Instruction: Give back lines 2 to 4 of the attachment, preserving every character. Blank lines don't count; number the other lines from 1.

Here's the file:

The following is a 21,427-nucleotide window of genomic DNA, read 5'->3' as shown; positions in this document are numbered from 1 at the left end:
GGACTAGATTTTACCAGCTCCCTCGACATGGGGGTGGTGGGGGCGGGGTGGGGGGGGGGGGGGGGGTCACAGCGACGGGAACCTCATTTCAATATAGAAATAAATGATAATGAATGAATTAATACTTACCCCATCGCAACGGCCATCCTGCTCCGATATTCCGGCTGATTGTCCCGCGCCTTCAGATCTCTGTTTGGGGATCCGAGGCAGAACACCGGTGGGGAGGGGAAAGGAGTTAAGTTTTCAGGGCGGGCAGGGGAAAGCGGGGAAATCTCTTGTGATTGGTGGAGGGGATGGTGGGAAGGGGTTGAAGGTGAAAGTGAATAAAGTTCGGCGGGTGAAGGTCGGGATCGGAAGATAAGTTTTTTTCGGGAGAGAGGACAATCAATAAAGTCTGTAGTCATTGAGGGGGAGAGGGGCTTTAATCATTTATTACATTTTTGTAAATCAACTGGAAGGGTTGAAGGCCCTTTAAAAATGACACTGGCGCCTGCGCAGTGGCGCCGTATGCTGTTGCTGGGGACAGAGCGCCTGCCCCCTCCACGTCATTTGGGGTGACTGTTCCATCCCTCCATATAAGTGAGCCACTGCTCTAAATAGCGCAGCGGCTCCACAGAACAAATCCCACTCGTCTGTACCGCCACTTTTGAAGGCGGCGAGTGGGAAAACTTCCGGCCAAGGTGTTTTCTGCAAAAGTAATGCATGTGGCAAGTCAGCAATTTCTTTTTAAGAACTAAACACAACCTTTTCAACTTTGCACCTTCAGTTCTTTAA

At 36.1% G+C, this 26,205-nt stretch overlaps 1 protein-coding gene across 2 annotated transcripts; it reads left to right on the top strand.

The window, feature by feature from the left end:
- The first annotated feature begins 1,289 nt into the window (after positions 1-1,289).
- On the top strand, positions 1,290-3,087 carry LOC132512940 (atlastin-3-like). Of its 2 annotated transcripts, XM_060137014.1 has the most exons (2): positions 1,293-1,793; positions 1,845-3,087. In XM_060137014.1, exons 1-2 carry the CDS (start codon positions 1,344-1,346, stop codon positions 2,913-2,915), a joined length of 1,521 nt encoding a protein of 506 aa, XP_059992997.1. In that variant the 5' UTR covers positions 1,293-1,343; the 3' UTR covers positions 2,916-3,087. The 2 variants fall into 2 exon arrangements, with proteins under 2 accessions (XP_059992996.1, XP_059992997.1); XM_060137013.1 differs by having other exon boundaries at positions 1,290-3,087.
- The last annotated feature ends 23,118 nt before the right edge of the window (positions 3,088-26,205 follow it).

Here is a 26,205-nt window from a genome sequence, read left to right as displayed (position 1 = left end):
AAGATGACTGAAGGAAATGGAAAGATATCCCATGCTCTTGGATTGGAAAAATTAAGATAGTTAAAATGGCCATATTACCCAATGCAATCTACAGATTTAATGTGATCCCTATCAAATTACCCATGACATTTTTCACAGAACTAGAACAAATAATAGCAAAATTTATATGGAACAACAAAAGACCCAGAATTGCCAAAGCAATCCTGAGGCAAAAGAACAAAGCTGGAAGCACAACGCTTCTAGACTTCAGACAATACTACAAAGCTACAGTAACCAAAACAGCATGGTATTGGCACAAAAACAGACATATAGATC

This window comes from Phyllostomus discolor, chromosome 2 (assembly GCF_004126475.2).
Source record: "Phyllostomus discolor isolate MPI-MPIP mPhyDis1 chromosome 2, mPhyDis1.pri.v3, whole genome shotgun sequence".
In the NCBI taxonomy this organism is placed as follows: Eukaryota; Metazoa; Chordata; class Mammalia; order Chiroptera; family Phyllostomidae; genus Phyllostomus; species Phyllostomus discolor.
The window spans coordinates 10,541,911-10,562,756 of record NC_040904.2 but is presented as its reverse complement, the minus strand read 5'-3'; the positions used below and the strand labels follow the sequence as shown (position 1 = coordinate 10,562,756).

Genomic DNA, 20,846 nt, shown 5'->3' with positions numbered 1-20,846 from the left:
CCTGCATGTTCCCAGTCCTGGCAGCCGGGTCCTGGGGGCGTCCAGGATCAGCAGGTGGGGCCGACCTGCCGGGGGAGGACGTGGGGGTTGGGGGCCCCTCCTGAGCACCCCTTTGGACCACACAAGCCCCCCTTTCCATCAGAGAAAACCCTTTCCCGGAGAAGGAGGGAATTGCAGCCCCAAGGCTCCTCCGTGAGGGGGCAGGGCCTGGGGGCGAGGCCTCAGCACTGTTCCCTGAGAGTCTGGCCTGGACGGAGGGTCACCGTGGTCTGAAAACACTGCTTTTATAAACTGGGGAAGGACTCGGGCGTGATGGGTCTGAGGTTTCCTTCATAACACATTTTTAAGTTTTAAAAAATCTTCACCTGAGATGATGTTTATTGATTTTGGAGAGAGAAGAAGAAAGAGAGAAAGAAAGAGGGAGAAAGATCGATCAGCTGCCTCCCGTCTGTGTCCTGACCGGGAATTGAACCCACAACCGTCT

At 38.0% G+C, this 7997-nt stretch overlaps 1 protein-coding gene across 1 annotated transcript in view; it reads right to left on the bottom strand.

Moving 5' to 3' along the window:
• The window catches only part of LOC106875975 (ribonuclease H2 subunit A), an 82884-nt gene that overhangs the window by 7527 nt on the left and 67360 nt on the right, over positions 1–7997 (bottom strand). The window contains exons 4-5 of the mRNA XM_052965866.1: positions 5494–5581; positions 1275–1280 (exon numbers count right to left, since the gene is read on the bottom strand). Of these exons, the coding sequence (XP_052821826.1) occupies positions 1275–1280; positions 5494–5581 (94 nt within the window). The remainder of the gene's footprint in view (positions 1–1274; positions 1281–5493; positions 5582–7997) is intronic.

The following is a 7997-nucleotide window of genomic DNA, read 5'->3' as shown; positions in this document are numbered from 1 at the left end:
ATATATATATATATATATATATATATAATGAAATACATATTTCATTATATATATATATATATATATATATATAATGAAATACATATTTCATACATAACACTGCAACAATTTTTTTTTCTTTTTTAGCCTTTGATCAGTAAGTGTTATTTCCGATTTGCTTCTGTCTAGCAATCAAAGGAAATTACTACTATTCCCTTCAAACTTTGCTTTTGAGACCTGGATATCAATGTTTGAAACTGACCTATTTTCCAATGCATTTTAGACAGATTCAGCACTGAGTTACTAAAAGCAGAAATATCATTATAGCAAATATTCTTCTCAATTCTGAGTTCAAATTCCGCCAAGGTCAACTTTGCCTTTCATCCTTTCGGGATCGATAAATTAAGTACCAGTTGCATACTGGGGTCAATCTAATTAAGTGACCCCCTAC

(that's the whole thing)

GGACTAGATTTTACCAGCTCCCTCGACATGGGGGTGGTGGGGGCGGGGTGGGGGGGGGGGGGGGGGTCACAGCGACGGGAACCTCATTTCAATATAGAAATAAATGATAATGAATGAATTAATACTTACCCCATCGCAACGGCCATCCTGCTCCGATATTCCGGCTGATTGTCCCGCGCCTTCAGATCTCTGTTTGGGGATCCGAGGCAGAACACCGGTGGGGAGGGGAAAGGAGTTAAGTTTTCAGGGCGGGCAGGGGAAAGCGGGGAAATCTCTTGTGATTGGTGGAGGGGATGGTGGGAAGGGGTTGAAGGTGAAAGTGAATAAAGTTCGGCGGGTGAAGGTCGGGATCGGAAGATAAGTTTTTTTCGGGAGAGAGGACAATCAATAAAGTCTGTAGTCATTGAGGGGGAGAGGGGCTTTAATCATTTATTACATTTTTGTAAATCAACTGGAAGGGTTGAAGGCCCTTTAAAAATGACACTGGCGCCTGCGCAGTGGCGCCGTATGCTGTTGCTGGGGACAGAGCGCCTGCCCCCTCCACGTCATTTGGGGTGACTGTTCCATCCCTCCATATAAGTGAGCCACTGCTCTAAATAGCGCAGCGGCTCCACAGAACAAATCCCACTCGTCTGTACCGCCACTTTTGAAGGCGGCGAGTGGGAAAACTTCCGGCCAAGGTGTTTTCTGCAAAAGTAATGCATGTGGCAAGTCAGCAATTTCTTTTTAAGAACTAAACACAACCTTTTCAACTTTGCACCTTCAGTTCTTTAA

At 36.1% G+C, this 26,205-nt stretch overlaps 1 protein-coding gene across 2 annotated transcripts; it reads left to right on the top strand.

The window, feature by feature from the left end: